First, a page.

Triplet Regimens in Advanced RCC in the Frontline Setting


Shared insight on the data from the COSMIC-313 trial and the potential for first-line triplet regimens in patients with advanced clear cell renal cell carcinoma.


Brian Rini, MD: We only have about 5 minutes left. I have about 2 minutes of a summary, so that gives you 1 minute each to talk about the COSMIC-313 press release. COSMIC-313 is ipilimumab/nivolumab/cabozantinib vs ipilimumab/nivolumab. It was recently reported only by press release, the PFS [progression-free survival] was positive, the hazard ratio, if I’m remembering correctly, was 0.74, or in that range. The overall survival [OS] was not significant. It was called immature. I’m pretty sure that’s the only data that was given in that press release. But it’s at least top-level data to say there’s a PFS benefit, which may not be surprising, but no OS.

Monty, maybe we’ll start with you. I know I’m asking you to comment on a press release, but it’s important. It’s the first triple to be reported and there has been other studies ongoing. We’ve alluded to triplets in this broadcast, so what do you think?

Sumanta Pal, MD, FASCO: Maybe it’s going to sound greedy, but I really want to have as many options available as possible. So even if we don’t see an OS signal, or a huge advantage, I still think that having cabozantinib/nivolumab/ipilimumab at my disposal is going to help in those situations where I really am struggling. I see that young patient, 45 years old, metastatic RCC [renal cell carcinoma], clear cell, and I think to myself, gosh. Then they’ve got really bulky, bad disease. Unfortunately, I think the 3 of us probably see these patients all the time. You just sort of think to yourself, gosh, I want to give them the response rate advantage that I get out of cabozantinib/nivolumab, but on the same note, I want to get them that tail on the curve that you potentially get with ipilimumab/nivolumab. I really want this triplet for those patients. And that’s kind of the picture that I’ve painted in my mind of who I’d offer this regimen to. I know it’s definitely not going to be for the faint of heart. My 85-year-old patient with metastatic disease is not going to be able to tolerate.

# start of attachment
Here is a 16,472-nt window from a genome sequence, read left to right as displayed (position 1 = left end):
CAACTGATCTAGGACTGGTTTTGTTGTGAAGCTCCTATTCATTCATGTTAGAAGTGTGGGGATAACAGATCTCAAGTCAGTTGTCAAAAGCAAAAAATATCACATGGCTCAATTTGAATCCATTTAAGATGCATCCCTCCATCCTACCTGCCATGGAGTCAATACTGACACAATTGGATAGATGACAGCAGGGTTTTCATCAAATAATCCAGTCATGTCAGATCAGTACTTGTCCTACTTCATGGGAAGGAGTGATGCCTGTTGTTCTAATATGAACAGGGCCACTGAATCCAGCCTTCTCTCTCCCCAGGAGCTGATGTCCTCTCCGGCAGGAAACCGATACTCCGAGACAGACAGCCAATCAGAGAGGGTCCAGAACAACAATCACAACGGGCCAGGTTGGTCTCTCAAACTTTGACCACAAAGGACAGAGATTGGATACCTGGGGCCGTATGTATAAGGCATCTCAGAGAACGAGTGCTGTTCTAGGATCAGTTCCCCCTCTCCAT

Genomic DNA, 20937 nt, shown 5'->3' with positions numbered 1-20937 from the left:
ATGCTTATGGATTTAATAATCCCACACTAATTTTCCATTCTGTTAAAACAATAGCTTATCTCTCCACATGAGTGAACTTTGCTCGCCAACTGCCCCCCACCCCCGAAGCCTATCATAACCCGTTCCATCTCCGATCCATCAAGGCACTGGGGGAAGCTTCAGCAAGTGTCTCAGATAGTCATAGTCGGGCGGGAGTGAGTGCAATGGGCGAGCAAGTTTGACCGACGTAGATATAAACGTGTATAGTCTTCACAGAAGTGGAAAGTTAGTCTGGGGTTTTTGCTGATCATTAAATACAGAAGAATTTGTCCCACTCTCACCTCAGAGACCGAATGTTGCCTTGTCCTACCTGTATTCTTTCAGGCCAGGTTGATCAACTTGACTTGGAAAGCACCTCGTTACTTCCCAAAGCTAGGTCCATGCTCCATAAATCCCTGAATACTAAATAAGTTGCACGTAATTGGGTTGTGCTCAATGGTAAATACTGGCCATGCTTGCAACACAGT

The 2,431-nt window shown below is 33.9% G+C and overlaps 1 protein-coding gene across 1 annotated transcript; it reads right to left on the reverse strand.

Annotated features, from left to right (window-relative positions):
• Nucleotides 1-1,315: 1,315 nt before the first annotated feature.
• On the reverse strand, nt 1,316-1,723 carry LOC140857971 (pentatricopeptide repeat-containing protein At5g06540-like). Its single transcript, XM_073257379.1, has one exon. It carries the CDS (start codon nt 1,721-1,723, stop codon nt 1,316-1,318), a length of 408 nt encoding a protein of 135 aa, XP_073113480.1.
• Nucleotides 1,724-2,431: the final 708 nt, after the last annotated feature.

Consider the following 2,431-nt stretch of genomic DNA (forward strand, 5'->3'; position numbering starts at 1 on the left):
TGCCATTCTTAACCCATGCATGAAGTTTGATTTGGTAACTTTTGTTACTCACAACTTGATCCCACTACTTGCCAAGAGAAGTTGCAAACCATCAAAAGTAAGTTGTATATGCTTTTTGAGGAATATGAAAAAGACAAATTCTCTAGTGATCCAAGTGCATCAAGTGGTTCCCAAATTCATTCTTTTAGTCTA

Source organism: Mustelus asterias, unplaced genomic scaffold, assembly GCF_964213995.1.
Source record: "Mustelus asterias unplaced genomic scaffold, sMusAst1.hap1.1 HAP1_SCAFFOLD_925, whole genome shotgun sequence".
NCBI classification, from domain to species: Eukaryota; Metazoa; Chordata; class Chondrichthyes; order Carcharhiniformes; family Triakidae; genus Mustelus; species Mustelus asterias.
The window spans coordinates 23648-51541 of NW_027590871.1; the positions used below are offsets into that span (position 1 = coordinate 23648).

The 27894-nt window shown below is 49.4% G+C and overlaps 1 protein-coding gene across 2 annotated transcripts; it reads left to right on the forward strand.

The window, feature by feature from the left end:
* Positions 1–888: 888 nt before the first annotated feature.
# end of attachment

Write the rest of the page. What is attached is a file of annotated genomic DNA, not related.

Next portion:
Brian Rini, MD: So maybe in a select subset of patients that you’ve described. Hans, what do you think?

Hans Hammers, MD: Yeah. I 100% agree. I don’t think this will be a regimen for everyone. Already now, in the last few years, I’ve been struggling with some of these patients, where I know, I would love to give nivolumab/ipilimumab, but I’m afraid of the tumor burden. I would love to have that option for triple therapy. So I think there’s a real population there, where this could be quite useful, I hope. Coming to the OS, I think we’ve been spoiled with OS. I think they’ve been spoiled with OS. I think it will be much harder moving forward to show OS. I don’t think, for example, even the Merck MK-6482-012, which is Lenvatinib/pembrolizumab vs 2 triple therapies can count an OS benefit. And I would not fault those regimens if they don’t. I think it’s just much harder to show an OS against a very active type of backbone vs VEGF-TKI [tyrosine kinase inhibitor] monotherapy. I think that’s going to be a struggle moving forward. I do feel that we are going to be back for a while into the PFS space, and then we have to see what the long-term outcome is in other markers of utility.